New Delhi: To help India meet its clean energy targets, the National Democratic Alliance (NDA) government plans to set up Ultra Mega Renewable Energy Power Parks (UMREPPs) requiring an investment of $1.5 billion each.
These projects of 2000 mega watt (MW) each to be set up under the Solar Park scheme will involve a special purpose vehicle (SPV) that will act as the implementing agency. To get the states on board and facilitate the requisite clearances, the state governments will be paid ₹0.02 per unit on electricity generated from these projects over their life time.
The power ministry’s ambitious ultra-mega power project (UMPP) programme was India’s earlier attempt to create large power generation capacities at a single location. However, it has had its share of problems, weighed by ecological concerns and local resistance.
“The state governments will facilitate the SPV to identify and acquire land and obtaining all required statutory clearances,” said a government official aware of the ambitious plans requesting anonymity.
Also, the SPVs will be paid park development and operations and maintenance (O&M) charges by the developers, and ₹0.02 per unit on electricity generated from these projects over their life time. The developers will be selected through tariff based competitive bids.
This comes in the backdrop of India’s additional clean energy investment requirement of around $80 billion till 2022, growing more than three-fold to $250 billion during 2023-30.
According to information reviewed by Mint, “The capacity of the UMREPP may be in the range of 2000 MW. However, the minimum capacity of any UMREPP at single location may be 600 MW where there is need for creation of new transmission system by CTU (central transmission utility). The UMREPP, connected to any existing transmission system of CTU/STU (state transmission utility), shall be of the size of 250 MW at single location. For floating solar PV parks, the minimum size should be 50 MW.”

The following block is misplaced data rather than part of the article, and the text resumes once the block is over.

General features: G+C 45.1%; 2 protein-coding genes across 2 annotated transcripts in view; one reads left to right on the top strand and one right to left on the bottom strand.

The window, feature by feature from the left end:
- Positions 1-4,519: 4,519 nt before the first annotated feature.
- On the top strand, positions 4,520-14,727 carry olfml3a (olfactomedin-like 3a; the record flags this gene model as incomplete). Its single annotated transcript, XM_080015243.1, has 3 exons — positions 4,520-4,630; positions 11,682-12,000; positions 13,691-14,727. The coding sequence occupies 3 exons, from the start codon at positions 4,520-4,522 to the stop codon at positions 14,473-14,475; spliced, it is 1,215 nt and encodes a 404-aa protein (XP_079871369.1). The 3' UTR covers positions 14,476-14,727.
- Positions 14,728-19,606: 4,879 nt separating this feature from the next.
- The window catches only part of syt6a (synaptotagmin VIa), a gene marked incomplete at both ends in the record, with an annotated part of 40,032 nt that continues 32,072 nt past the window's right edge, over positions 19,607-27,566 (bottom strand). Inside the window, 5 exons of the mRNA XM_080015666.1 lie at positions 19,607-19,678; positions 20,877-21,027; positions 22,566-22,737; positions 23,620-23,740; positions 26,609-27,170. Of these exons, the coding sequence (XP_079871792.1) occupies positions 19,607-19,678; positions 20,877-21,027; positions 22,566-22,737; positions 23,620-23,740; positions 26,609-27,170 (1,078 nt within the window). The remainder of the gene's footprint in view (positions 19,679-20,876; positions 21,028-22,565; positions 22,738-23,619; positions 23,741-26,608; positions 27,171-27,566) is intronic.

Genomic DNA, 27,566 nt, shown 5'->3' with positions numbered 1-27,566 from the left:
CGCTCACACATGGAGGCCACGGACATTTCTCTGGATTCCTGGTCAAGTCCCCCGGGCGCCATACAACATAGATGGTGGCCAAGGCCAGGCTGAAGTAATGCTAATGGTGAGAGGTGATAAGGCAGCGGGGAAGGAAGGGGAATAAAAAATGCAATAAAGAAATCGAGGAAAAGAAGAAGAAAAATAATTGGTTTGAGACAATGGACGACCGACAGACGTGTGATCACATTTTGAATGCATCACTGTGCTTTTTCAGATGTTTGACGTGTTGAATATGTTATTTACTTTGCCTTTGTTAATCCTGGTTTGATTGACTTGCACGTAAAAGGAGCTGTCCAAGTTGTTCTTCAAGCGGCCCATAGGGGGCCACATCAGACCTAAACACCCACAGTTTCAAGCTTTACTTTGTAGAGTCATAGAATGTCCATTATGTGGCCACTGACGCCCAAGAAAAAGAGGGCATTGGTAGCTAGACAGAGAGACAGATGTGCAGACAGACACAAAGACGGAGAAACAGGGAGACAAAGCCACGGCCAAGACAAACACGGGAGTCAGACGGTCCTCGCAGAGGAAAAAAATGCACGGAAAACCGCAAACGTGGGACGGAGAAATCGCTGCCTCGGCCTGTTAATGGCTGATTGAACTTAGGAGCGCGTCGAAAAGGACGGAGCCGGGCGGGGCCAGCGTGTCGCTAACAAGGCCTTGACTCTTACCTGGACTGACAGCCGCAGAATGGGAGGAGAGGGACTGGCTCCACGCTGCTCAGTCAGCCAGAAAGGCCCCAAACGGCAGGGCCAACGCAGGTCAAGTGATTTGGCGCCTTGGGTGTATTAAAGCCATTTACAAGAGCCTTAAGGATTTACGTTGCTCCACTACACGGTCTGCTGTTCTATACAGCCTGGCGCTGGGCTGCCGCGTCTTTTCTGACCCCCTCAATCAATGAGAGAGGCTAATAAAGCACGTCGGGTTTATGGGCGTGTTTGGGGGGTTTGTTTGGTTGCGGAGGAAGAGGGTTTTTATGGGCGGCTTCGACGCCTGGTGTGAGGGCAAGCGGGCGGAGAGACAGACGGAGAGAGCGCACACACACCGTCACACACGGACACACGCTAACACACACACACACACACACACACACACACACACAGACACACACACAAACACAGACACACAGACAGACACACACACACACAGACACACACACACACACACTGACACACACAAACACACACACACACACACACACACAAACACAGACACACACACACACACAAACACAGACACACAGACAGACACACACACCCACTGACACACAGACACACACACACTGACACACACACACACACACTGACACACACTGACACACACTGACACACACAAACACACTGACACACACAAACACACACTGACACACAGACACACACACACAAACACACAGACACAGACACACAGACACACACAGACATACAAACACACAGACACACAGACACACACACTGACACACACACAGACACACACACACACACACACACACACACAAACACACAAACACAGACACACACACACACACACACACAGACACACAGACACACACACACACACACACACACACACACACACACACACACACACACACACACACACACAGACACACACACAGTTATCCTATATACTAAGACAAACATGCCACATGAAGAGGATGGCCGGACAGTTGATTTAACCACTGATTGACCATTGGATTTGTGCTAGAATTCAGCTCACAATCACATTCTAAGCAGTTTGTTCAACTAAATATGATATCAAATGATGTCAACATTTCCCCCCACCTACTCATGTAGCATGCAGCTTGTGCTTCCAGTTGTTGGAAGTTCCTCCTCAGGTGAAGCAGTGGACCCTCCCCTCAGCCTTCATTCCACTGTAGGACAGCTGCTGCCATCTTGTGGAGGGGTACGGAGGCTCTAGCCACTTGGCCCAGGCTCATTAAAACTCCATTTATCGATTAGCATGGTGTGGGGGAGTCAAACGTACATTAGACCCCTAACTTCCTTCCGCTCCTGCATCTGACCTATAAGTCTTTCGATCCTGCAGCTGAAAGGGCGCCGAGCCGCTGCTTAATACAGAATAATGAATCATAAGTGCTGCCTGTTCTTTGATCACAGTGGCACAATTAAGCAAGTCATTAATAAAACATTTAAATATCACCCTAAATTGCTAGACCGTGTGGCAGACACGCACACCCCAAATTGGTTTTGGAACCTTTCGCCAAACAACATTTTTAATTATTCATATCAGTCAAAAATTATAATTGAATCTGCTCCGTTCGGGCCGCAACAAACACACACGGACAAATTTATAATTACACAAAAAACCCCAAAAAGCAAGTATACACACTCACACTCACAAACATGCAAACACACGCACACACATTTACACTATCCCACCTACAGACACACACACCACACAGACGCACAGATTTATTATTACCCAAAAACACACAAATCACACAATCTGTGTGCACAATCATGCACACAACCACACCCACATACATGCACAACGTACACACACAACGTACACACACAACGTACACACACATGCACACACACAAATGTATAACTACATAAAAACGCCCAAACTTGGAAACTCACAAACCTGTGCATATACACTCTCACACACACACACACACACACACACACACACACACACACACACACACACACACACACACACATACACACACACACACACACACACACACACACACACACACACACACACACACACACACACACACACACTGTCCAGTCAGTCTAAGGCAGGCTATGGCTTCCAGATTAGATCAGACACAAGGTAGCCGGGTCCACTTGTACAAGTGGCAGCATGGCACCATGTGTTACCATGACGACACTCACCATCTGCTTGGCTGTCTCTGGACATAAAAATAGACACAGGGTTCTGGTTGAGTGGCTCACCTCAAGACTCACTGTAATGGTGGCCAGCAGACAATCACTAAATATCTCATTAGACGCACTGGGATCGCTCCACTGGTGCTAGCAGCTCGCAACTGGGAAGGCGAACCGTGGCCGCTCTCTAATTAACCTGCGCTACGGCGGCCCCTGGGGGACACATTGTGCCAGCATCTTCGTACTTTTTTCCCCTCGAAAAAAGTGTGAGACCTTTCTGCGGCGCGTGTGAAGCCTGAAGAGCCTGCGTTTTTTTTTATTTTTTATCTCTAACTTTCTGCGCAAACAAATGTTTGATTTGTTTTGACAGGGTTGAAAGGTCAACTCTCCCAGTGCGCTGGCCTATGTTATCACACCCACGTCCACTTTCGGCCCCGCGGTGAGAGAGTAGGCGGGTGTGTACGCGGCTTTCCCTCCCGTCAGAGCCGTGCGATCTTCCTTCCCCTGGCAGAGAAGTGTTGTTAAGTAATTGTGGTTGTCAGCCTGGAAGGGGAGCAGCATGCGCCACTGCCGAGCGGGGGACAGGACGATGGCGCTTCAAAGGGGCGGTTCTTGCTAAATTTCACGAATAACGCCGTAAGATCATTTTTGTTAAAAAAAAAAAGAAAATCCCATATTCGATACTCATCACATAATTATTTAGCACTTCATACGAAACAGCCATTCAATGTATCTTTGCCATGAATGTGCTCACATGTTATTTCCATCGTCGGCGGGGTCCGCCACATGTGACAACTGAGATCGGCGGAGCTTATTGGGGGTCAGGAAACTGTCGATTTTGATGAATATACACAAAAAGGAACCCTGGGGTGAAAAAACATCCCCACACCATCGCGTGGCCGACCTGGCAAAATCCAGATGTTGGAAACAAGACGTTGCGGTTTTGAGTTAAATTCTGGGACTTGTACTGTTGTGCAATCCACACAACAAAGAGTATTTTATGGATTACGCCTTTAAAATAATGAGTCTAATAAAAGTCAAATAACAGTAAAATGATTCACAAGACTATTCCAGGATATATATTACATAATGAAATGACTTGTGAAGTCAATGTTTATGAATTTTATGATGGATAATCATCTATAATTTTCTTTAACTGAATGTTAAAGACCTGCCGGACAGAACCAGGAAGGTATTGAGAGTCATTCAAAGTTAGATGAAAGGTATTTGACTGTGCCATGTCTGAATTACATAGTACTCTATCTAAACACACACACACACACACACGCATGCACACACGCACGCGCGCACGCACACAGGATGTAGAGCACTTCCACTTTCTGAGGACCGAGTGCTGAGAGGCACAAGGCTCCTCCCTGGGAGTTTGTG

Queries emailed to a spokesperson for India’s ministry of new and renewable energy (MNRE) on Tuesday evening remained unanswered.
These mega solar park plans comes in the backdrop of Tesla and China’s Contemporary Amperex Technology Co. Ltd (CATL) and BYD Co. Ltd among other companies showing an initial interest in the Indian government’s plan to build large factories to make lithium-ion batteries at an investment of about Rs50,000 crore. Aimed at securing India’s energy needs, the plan to set up these 50-gigawatt hour (GWh) factories has been cleared by EFC, with the final tender expected to be awarded by February. Each gigawatt hour (1,000 megawatt hours) of battery capacity can power 1 million homes for an hour and around 30,000 electric cars.
The NDA government wants to make India a global manufacturing hub for electric vehicles and their components. This is aimed at arresting the South Asian country’s reputation as the world’s third-largest crude oil importer, saving on precious foreign exchange and also controlling pollution in its major cities.
In what is being marked as a turning point for India’s green economy, investments in the country’s renewable energy sector doubled over the last five years to around $20 billion in 2018, surpassing the capital expenditure in the thermal power sector, according to a joint study by Paris-based International Energy Agency (IEA) and Council on Energy, Environment and Water (CEEW).
India has been trying to rejig its energy mix in favour of green energy sources. At present, India has an installed power-generation capacity of 357,875 megawatts (MW), of which around 22% or 80,000 MW is generated through clean energy projects such as solar and wind. India has become one of the top renewable producers globally with plans to achieve 175GW by 2022 and 500GW by 2030 as part of its climate commitments.
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